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## Modeling with composite functions

Current time:0:00Total duration:6:43

# Modeling with composite functions

CCSS Math: HSF.BF.A.1, HSF.BF.A.1c

## Video transcript

- [Voiceover] "Carter has noticed a few "quantitative relationships related "to the success of his football team "and has modeled them with
the following functions." All right, this is interesting. So he has this function, which he denotes with the capital N and it's the winning, and the input of it is
the winning percentage, W and the output is the average
number of fans per game. So, he's making some
type of model that says, look the number of fans per game are gonna be in some way dependent on what your winning percentage is. And, I'm assuming he's modeled the higher the winning percentage, the more fans are gonna show up at a game. Now this is, W, the input is the average
daily practice time, x, and the output is the winning percentage. All right, that makes sense. Probably once again, probably some type of a positive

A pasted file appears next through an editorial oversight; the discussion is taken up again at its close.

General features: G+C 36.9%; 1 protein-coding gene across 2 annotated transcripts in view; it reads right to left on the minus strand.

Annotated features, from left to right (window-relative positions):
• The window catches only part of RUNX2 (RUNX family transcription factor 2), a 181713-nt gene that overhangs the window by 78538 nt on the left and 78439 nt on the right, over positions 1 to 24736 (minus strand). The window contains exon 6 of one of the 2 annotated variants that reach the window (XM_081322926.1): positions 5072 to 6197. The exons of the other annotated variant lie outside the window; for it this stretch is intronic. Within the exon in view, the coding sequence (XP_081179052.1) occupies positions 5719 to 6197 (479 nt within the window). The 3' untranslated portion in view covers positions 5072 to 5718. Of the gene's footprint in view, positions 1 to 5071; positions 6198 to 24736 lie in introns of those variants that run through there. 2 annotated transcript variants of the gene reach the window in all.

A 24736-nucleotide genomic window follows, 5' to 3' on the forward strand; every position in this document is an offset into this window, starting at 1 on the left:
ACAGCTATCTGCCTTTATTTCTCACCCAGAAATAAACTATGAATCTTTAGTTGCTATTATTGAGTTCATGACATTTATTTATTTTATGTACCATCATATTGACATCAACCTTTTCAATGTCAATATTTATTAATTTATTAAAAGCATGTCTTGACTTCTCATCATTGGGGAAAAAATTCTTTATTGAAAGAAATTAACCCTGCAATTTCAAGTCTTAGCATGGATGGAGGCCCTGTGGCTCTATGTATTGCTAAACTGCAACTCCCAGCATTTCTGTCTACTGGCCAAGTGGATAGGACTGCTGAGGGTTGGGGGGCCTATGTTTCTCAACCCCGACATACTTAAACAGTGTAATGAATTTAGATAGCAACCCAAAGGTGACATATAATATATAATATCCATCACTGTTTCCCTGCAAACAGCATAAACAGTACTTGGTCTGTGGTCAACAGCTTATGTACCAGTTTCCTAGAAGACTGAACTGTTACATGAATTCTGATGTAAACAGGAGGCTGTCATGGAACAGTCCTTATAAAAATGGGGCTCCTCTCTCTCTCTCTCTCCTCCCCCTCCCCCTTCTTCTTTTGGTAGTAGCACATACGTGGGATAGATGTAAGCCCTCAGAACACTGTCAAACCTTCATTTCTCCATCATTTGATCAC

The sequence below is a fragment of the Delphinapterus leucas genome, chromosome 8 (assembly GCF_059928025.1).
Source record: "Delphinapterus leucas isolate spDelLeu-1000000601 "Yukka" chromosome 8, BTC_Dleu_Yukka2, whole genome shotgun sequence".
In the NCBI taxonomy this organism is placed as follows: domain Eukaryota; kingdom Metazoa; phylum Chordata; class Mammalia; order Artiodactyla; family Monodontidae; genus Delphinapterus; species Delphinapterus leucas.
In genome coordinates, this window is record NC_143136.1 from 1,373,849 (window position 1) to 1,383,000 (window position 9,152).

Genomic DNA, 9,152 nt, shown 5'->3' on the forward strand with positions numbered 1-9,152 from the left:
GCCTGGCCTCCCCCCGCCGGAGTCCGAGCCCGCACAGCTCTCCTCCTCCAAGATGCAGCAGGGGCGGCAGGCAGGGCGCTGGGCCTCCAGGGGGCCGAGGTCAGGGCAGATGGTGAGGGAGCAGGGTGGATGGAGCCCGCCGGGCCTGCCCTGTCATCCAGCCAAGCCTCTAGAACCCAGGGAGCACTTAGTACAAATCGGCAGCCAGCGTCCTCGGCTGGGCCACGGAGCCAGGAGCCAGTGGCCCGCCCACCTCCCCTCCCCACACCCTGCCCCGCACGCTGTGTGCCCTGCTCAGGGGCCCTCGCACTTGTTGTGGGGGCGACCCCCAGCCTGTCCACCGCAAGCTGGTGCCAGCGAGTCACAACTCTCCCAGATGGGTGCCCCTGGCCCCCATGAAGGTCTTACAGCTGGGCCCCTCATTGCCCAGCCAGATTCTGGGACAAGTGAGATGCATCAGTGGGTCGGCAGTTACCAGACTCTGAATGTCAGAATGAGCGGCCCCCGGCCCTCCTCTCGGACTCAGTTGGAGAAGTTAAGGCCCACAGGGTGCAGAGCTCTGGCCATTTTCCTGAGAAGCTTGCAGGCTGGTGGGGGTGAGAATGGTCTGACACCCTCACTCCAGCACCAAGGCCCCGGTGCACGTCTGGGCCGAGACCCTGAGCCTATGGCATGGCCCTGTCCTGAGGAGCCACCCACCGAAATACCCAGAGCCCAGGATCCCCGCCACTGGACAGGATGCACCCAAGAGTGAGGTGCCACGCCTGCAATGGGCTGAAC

effect of practicing more is going to create a
higher winning percentage. And this other function, number of rainy days, r and then average practice time. Yup, well the more rainy days you have well that's going to lower
your average practice time. So, I definitely see how practice time, P, would be a function of
number of rainy days. "The expression N(W(x)) represents
which of the following?" Well before we even look at the choices, let's think about what's happening. This is another way of denoting we're gonna take x, we're gonna take x right over here, and we are going to input it into W and we're going to get out W(x) and then we're going to input